23 September 2010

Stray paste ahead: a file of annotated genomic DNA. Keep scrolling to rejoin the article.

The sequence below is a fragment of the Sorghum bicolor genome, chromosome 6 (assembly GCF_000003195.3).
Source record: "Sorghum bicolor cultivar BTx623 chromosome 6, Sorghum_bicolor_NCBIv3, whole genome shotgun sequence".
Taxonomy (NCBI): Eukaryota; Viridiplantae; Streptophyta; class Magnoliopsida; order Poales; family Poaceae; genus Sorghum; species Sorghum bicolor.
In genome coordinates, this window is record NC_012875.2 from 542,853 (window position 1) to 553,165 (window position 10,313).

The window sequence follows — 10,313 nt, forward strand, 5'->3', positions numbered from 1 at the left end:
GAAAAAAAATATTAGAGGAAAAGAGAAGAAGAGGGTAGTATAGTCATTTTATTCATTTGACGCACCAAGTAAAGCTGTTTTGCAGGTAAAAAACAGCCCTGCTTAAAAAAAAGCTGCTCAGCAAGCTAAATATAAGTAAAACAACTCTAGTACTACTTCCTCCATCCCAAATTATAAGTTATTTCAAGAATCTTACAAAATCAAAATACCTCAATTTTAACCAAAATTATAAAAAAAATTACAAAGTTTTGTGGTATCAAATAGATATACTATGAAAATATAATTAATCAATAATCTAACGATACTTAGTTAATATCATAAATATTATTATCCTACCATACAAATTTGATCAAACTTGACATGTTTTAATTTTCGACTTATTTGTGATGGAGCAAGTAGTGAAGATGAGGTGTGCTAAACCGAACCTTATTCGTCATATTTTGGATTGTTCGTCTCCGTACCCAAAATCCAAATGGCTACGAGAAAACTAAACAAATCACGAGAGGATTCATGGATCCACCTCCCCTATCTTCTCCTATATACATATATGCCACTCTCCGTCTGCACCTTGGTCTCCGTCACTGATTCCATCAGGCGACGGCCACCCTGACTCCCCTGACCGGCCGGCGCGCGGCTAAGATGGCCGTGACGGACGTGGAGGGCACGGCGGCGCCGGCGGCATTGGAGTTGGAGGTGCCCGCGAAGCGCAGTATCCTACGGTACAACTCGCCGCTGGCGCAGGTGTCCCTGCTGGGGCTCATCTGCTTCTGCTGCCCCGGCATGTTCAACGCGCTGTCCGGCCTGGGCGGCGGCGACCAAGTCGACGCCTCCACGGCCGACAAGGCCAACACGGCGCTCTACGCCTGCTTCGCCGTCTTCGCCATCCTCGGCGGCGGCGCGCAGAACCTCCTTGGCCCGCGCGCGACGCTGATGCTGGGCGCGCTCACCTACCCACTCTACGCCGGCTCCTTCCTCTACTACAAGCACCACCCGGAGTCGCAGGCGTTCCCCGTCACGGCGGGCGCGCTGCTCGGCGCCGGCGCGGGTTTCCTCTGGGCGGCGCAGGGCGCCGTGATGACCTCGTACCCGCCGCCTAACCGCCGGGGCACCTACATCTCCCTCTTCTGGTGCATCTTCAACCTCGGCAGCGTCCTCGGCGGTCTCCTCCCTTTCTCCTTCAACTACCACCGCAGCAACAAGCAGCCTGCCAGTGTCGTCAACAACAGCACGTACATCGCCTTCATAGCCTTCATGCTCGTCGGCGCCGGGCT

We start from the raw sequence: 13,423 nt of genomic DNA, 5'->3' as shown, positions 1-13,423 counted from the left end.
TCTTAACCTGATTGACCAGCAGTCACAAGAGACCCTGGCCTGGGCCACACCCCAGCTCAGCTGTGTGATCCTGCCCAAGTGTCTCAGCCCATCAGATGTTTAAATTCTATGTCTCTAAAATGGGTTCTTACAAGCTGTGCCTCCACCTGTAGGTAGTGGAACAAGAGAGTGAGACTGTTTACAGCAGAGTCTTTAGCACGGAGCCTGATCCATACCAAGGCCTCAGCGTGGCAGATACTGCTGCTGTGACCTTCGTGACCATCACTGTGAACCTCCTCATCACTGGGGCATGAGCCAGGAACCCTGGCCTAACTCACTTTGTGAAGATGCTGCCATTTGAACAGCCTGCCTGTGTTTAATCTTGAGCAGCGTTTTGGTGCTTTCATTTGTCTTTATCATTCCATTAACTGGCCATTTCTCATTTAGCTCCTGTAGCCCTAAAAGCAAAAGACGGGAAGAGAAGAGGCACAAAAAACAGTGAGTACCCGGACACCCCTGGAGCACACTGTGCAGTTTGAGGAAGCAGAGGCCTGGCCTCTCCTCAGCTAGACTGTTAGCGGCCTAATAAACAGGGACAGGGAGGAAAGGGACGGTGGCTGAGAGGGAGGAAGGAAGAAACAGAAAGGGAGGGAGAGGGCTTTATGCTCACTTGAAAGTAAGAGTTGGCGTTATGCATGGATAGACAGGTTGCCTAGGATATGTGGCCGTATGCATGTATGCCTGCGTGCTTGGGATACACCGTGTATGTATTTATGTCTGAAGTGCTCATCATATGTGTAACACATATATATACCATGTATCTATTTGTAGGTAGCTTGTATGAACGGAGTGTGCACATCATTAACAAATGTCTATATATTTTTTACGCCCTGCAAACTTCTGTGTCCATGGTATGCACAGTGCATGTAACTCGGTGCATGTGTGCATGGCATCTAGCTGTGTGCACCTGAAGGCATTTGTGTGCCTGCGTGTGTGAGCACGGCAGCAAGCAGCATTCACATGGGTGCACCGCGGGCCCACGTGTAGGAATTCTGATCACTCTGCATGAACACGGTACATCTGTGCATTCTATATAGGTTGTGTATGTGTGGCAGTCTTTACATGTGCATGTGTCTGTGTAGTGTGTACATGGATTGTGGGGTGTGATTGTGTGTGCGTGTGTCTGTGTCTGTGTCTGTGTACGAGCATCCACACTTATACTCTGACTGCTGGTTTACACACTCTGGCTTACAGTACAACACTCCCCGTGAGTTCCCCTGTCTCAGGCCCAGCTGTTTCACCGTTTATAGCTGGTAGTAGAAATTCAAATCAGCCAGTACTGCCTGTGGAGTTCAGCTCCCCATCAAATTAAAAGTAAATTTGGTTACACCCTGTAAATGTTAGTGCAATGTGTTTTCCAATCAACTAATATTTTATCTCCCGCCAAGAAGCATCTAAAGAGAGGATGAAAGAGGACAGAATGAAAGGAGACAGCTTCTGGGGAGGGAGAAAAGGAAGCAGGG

One of the reasons I am interested in jurisprudence is that you can easily follow the different interpretative theories and their effects. It is possible for different investigations of the same event (or “case”) to have varied results, sometimes even contradictory. Admittedly, this (as it usually happens) can be attributed to the differences between the investigation methods or the quantity and quality of the material available (including the human one – e.g. witnesses). But it is also the theories or the emphasis placed, within these, on one interpretative locus or another that can significantly influence the result of the analysis or process. Justice is a field that provides one the best exemplifications of the famous Nietzsche’s saying that “there are no facts, only interpretations”. Although many may dispute the first half of the maxim, when it comes to justice, because many legal cases are based on events that are difficult to neglect or catalogue only as “interpretative material”.